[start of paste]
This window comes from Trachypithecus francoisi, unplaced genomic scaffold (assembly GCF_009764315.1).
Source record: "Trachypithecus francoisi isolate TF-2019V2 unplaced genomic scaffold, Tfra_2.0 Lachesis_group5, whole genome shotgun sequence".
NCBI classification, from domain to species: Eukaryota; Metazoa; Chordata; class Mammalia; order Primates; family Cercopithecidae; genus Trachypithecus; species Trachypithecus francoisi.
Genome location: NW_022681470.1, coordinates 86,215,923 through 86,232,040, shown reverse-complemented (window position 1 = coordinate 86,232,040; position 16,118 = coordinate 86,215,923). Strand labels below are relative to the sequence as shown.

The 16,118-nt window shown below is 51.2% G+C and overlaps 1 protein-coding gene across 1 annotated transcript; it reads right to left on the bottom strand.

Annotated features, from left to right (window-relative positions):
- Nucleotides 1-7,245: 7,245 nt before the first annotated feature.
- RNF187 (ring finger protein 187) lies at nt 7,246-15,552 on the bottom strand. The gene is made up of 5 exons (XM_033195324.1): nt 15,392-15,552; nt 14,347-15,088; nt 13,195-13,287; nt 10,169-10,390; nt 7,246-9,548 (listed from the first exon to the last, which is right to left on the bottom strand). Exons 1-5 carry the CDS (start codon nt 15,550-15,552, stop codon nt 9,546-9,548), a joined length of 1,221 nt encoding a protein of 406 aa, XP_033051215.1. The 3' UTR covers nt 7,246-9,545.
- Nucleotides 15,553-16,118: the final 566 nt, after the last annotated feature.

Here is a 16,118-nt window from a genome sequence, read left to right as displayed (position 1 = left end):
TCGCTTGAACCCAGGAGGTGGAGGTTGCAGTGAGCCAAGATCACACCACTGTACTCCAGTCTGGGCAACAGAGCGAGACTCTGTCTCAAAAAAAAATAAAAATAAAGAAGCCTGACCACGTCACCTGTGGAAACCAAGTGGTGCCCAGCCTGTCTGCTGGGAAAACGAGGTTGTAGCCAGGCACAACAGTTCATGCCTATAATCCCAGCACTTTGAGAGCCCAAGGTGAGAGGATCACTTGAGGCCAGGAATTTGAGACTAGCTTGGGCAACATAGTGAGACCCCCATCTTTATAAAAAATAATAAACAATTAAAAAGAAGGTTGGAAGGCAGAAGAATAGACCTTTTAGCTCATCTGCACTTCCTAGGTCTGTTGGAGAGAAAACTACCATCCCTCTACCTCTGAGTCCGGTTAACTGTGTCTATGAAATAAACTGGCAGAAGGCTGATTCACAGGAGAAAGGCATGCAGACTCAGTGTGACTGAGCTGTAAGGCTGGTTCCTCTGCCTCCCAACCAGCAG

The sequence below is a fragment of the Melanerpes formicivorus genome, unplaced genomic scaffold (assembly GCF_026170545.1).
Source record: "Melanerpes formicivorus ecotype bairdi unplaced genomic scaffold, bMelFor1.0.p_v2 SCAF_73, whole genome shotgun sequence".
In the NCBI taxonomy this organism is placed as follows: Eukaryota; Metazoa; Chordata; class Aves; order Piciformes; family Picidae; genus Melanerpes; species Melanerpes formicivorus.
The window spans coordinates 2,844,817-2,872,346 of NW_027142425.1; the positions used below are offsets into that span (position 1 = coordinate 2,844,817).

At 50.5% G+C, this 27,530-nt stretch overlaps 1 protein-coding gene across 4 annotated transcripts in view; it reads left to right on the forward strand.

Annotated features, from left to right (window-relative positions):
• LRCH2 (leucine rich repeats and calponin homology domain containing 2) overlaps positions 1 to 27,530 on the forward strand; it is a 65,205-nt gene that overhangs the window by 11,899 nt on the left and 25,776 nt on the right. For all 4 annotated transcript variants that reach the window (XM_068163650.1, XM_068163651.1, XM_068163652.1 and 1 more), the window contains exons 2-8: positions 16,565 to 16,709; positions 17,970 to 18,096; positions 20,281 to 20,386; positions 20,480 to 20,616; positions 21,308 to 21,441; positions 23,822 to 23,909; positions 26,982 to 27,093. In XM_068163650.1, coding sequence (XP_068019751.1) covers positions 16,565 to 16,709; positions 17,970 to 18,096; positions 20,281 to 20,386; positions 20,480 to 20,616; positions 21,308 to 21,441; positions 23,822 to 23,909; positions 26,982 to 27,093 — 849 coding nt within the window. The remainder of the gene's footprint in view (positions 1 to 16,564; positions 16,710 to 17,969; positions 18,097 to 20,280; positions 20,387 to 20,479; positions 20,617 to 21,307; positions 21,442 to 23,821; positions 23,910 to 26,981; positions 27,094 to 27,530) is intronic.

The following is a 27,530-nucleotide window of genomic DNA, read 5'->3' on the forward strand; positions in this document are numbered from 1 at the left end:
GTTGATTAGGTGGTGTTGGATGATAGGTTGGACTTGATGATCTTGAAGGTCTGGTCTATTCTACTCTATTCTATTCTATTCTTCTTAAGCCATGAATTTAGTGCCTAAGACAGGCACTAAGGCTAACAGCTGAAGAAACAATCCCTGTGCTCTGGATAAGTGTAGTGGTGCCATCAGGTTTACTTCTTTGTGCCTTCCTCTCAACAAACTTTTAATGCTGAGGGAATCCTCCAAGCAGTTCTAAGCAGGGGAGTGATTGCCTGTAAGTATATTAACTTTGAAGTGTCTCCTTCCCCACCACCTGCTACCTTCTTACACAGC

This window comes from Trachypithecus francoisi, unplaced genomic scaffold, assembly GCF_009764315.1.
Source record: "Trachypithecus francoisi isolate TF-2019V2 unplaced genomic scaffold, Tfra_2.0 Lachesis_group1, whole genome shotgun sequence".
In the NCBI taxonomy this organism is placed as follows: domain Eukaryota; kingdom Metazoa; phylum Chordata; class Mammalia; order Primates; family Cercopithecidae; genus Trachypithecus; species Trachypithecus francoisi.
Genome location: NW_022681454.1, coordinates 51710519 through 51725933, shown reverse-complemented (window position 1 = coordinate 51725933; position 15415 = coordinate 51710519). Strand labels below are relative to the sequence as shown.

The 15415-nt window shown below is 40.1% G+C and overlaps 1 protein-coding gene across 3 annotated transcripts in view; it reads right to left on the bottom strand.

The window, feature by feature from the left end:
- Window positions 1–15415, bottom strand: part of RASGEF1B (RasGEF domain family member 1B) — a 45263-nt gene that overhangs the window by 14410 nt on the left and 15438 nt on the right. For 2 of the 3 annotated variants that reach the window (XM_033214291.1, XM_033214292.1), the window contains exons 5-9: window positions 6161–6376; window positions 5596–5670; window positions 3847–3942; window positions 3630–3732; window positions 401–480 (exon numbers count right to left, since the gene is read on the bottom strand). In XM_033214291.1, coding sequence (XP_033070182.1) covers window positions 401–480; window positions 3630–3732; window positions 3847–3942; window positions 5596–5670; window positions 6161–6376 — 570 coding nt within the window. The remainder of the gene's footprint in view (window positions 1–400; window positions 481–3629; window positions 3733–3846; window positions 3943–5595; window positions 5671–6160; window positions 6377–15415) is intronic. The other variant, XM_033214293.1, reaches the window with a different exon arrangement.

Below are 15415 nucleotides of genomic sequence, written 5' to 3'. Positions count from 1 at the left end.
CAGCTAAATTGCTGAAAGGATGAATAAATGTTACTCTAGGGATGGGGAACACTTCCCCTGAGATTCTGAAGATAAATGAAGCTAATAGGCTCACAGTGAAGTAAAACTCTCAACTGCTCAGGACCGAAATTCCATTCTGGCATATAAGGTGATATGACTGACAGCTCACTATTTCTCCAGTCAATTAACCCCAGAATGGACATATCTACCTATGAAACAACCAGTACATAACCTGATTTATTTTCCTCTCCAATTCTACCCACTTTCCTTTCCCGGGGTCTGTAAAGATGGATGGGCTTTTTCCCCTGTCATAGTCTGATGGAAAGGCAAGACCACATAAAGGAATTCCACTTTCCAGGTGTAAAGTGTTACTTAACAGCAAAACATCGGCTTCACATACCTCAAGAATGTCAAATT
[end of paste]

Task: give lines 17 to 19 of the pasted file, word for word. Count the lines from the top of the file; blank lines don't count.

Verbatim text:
Annotated features, from left to right (window-relative positions):
• LRCH2 (leucine rich repeats and calponin homology domain containing 2) overlaps positions 1 to 27,530 on the forward strand; it is a 65,205-nt gene that overhangs the window by 11,899 nt on the left and 25,776 nt on the right. For all 4 annotated transcript variants that reach the window (XM_068163650.1, XM_068163651.1, XM_068163652.1 and 1 more), the window contains exons 2-8: positions 16,565 to 16,709; positions 17,970 to 18,096; positions 20,281 to 20,386; positions 20,480 to 20,616; positions 21,308 to 21,441; positions 23,822 to 23,909; positions 26,982 to 27,093. In XM_068163650.1, coding sequence (XP_068019751.1) covers positions 16,565 to 16,709; positions 17,970 to 18,096; positions 20,281 to 20,386; positions 20,480 to 20,616; positions 21,308 to 21,441; positions 23,822 to 23,909; positions 26,982 to 27,093 — 849 coding nt within the window. The remainder of the gene's footprint in view (positions 1 to 16,564; positions 16,710 to 17,969; positions 18,097 to 20,280; positions 20,387 to 20,479; positions 20,617 to 21,307; positions 21,442 to 23,821; positions 23,910 to 26,981; positions 27,094 to 27,530) is intronic.

The following is a 27,530-nucleotide window of genomic DNA, read 5'->3' on the forward strand; positions in this document are numbered from 1 at the left end: